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  • Writer's pictureJules Scudder


Sometimes, despite our best efforts, injuries can still happen as a result of running. You try to do all you can to help yourself heal quickly (recently I've had physio, an MRI and acupuncture), but often we just need to be patient.

You might be in some pain but injuries can be just as tough mentally as they can be physically.

Here are 5 TOP TIPS from the myself, the Running Mayor of Clapham and Gemma Bridge, the Running Mayor of Leeds on how to cope during this period.

The Runsome campaign aims to champion running and runners, in our cities, towns and places. As the appointed Running Mayors of Clapham and Leeds, we are passionate about running. Through various initiatives, we are working hard to get more people talking about, and participating in running, alongside cycling and walking for leisure and wellbeing, sport and as a way to get places, see people and do things where we live. We feel that running has the potential to make a real difference and can play a vital role in building happier, healthier and more connected people, places and communities.

However, championing running, when we are not able to run, is a challenge. We are both struggling with injury, and as a result, are finding ourselves talking to others about the benefits of running but are not able to enjoy those benefits. Thankfully, we have developed coping strategies that we utilise to ensure we stay active and maintain good mental health. These strategies could be used by anyone who would like to run, but for whatever reason, whether that be an injury, illness or other commitments, is unable to do so.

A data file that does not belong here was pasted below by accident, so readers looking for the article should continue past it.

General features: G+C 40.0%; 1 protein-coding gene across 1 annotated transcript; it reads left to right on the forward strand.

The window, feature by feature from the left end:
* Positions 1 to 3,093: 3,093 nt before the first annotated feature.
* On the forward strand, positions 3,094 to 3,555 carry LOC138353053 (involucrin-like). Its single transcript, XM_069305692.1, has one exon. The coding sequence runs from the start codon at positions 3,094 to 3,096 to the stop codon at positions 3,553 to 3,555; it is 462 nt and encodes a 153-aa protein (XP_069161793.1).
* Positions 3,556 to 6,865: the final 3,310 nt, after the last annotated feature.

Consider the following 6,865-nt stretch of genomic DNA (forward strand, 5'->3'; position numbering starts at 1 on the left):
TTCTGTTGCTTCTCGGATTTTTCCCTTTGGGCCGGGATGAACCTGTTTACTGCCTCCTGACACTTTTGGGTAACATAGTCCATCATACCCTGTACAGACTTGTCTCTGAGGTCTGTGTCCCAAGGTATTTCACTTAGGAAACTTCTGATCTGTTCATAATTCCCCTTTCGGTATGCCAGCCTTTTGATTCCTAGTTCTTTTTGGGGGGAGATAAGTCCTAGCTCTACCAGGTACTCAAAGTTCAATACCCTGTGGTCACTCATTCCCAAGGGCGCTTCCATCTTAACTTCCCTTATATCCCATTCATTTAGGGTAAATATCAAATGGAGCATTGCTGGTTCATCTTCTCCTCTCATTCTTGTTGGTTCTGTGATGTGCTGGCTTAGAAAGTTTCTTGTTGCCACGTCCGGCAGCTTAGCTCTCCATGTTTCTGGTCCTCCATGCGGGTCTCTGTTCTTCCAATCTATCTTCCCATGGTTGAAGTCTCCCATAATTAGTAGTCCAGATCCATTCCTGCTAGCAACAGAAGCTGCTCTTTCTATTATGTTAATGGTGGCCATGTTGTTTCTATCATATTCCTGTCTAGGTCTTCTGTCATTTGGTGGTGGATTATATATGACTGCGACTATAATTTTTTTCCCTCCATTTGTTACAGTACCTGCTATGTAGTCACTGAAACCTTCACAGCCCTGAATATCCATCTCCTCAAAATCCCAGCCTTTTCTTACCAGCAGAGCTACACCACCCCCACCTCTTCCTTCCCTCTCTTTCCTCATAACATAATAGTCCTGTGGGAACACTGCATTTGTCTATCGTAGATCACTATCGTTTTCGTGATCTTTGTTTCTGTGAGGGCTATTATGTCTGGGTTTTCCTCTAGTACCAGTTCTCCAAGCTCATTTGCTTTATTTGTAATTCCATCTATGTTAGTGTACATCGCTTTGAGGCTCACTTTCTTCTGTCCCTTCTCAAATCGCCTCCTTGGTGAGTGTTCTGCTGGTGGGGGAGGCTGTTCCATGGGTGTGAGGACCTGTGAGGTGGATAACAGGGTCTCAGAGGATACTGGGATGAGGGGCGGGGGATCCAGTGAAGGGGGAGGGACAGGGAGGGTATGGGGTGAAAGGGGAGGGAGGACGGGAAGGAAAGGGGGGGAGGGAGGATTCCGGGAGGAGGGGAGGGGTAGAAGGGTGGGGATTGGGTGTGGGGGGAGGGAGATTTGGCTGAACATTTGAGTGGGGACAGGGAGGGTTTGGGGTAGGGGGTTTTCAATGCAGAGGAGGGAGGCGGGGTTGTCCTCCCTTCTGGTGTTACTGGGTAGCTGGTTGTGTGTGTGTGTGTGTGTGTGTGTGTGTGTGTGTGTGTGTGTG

Depending on what injury you have, carrying on with physical activity is beneficial. Not only will it help you psychologically, but many injuries will heal more quickly with a little ‘load’.

Jules: ‘I try to stick to my normal routine and still do things like Pilates and strength training - if my injury allows. Then rather than run on the days I would normally, I swap it out for a different cardio session – but a low impact one. My favourite is the spin bike. I’ve just ordered an Aqua jogging belt, so looking forward to trying that out when it arrives. As well as swapping the activity on the same day I would run, I try to do a similar session. For example, on a normal long run day, I will swap this for a longer, more steady session on the bike. If for example, it’s my normal speed run day, then I will do intervals on the bike instead etc. Not only does it help mentally to stick with your normal routine but if you are mimicking your run sessions you are also training the same energy systems as you